Louise Haigh, MP for Sheffield Heeley, echoed Mr Olaseinde’s concerns about the lack of money available to help people turn their lives around and leave crime behind.
She said: “This data is very worrying and reveals an appalling level of reoffending across South Yorkshire and is a clear reflection of the state of our criminal justice system.
“Eleven years of austerity have seen courts closed, police officers, prison and probation officers cut and conviction rates plummet as a result. We’ve also seen services designed to reduce reoffending closed, so it’s little wonder that these figures are so high.
“We need to see a concerted effort from this Government to tackle crime in our communities after more than a decade where they have allowed it to soar.”
Dr Alan Billings, South Yorkshire Police and Crime Commissioner and chairman of the South Yorkshire Violence Reduction Executive Board said: “If we are to make a real difference to crime, including reoffending, we have to work harder at prevention and not just enforcement.
“The South Yorkshire Violence Reduction Unit was established in August 2019 and takes a long-term approach to preventing violence.
“The unit funds initiatives that focus on reducing re-offending by engaging with people who have been brought in to custody for violence related offences and in to the A&E unit with violence related injuries.
“The Plan B Custody Navigators and A&E Hospital Navigator schemes offer help to support people who are involved in violent crime to turn their lives around.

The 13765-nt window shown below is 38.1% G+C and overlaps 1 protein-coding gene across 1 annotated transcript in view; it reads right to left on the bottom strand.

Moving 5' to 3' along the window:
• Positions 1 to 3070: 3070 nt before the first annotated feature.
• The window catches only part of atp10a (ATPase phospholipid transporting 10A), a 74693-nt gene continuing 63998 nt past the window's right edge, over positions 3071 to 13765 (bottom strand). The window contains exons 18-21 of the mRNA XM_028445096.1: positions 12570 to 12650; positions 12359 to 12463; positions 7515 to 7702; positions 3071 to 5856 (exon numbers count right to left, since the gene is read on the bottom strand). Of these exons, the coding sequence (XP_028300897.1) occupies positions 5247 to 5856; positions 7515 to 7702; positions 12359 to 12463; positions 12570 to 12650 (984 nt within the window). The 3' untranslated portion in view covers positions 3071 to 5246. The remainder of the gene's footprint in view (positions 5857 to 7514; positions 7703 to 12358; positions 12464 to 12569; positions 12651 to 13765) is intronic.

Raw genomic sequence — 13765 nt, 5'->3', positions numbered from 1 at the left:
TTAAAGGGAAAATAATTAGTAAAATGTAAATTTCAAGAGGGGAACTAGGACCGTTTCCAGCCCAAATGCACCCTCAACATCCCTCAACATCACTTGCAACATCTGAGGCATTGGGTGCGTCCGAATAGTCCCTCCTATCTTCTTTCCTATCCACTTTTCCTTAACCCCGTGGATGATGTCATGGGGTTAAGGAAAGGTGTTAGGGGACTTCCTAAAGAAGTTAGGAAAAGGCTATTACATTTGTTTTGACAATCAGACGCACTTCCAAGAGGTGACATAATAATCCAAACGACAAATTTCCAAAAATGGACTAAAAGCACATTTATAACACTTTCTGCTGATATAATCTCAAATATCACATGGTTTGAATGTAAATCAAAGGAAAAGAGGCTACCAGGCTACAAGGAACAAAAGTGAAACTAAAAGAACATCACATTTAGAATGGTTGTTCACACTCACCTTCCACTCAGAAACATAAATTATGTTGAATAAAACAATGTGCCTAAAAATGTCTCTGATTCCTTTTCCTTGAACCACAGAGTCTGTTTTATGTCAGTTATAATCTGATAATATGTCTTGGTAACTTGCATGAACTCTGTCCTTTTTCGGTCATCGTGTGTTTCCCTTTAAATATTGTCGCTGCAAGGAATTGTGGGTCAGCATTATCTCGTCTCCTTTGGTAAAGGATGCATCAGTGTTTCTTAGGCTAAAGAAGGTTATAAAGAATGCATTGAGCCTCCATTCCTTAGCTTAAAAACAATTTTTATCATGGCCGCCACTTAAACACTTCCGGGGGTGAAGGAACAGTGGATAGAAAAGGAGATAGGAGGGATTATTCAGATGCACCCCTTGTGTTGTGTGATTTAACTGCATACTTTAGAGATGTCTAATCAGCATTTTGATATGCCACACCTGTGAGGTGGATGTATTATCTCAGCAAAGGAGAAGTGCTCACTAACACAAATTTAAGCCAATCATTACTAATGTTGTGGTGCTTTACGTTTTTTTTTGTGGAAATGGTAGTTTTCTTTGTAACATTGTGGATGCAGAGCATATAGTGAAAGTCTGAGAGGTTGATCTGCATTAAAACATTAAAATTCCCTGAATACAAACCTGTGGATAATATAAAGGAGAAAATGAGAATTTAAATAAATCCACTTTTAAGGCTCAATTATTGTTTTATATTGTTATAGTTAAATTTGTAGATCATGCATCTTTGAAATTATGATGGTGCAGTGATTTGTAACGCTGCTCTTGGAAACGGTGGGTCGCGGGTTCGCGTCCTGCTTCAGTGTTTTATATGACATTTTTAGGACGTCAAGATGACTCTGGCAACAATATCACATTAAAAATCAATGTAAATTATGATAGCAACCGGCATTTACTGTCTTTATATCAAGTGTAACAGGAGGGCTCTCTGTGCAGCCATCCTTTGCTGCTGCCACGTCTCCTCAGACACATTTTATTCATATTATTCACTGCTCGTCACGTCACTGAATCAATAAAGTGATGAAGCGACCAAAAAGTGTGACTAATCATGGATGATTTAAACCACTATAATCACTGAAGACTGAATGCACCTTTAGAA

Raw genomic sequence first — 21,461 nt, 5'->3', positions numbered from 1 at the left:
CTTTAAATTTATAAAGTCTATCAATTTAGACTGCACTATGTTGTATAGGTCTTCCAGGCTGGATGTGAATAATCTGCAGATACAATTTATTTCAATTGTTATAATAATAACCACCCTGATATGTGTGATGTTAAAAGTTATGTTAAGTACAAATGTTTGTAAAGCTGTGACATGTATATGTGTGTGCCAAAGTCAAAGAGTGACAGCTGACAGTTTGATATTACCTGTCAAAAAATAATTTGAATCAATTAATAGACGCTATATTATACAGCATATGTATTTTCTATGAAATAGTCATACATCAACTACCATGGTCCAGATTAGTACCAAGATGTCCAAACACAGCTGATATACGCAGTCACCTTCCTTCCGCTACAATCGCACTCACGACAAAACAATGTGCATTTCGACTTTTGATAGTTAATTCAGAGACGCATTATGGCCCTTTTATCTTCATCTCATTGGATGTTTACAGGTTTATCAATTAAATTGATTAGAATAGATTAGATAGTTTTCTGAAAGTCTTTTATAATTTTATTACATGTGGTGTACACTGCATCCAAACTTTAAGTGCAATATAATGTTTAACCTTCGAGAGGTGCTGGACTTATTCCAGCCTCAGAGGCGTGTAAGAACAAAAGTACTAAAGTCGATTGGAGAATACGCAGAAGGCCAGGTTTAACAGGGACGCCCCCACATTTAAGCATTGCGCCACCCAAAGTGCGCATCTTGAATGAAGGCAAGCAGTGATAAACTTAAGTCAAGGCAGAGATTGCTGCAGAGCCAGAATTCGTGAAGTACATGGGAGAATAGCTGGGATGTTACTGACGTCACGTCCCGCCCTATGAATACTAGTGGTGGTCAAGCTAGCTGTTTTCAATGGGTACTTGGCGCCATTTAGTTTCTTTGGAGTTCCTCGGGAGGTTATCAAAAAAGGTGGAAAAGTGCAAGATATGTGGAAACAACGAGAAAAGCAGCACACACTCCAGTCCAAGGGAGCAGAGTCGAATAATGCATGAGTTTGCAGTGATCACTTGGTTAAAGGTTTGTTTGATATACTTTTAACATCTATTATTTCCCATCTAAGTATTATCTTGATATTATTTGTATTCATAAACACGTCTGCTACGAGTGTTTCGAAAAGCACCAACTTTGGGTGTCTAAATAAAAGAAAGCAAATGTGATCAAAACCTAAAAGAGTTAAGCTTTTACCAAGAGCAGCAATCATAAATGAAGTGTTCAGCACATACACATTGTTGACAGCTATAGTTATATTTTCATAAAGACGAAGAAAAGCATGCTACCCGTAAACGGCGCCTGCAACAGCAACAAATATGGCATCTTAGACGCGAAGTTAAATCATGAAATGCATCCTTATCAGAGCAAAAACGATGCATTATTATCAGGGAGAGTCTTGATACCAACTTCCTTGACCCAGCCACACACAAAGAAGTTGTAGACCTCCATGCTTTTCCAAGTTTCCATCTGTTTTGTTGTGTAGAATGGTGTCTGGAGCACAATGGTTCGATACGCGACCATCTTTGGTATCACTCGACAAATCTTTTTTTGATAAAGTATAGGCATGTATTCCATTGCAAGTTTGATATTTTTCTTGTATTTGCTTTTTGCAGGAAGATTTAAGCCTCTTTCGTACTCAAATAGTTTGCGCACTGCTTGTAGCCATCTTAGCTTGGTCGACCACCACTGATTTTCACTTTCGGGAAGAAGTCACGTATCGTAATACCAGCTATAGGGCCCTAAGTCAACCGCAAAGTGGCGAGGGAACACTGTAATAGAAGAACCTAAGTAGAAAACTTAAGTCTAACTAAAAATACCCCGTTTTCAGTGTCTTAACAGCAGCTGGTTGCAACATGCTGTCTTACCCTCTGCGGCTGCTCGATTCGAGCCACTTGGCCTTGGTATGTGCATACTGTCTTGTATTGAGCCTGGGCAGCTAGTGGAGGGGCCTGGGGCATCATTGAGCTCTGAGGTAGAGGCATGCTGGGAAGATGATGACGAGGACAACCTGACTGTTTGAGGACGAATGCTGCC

"The scheme offers help with housing, addiction, finances, counselling, education and employment. The navigators work with an individual for as long as they are needed and helps them find the confidence and skills to make positive choices and find a life away from crime and re-offending.”
In its plan for 2021-22 the Ministry of Justice said it would stop reoffending by focusing on interventions such as providing a home, job and access to treatment of substance-misuse.
It said the reunification of the probation service meant staff had the skills to run rehabilitative programmes, preventing crime and increasing supervision of offenders outside prison.
But groups which support the rehabilitation of reoffenders say the Government was still not doing enough.
Charity Unlocked, which helps people dealing with the stigma of a criminal record, said people also needed support with physical and mental health and wellbeing, as well as housing and employment.
Chief executive Angela Cairns added: “Having to disclose a criminal record is a barrier to access those things – local authorities are permitted to exclude people with unspent convictions from social housing and more than half of employers admit they would discriminate against someone with a criminal record.”
A Ministry of Justice spokesperson said: “Reducing reoffending is one of our top priorities.
“That’s why we’re investing millions through the Beating Crime Plan to provide robust monitoring, while tackling the drivers of offending such as substance misuse, homelessness and unemployment.”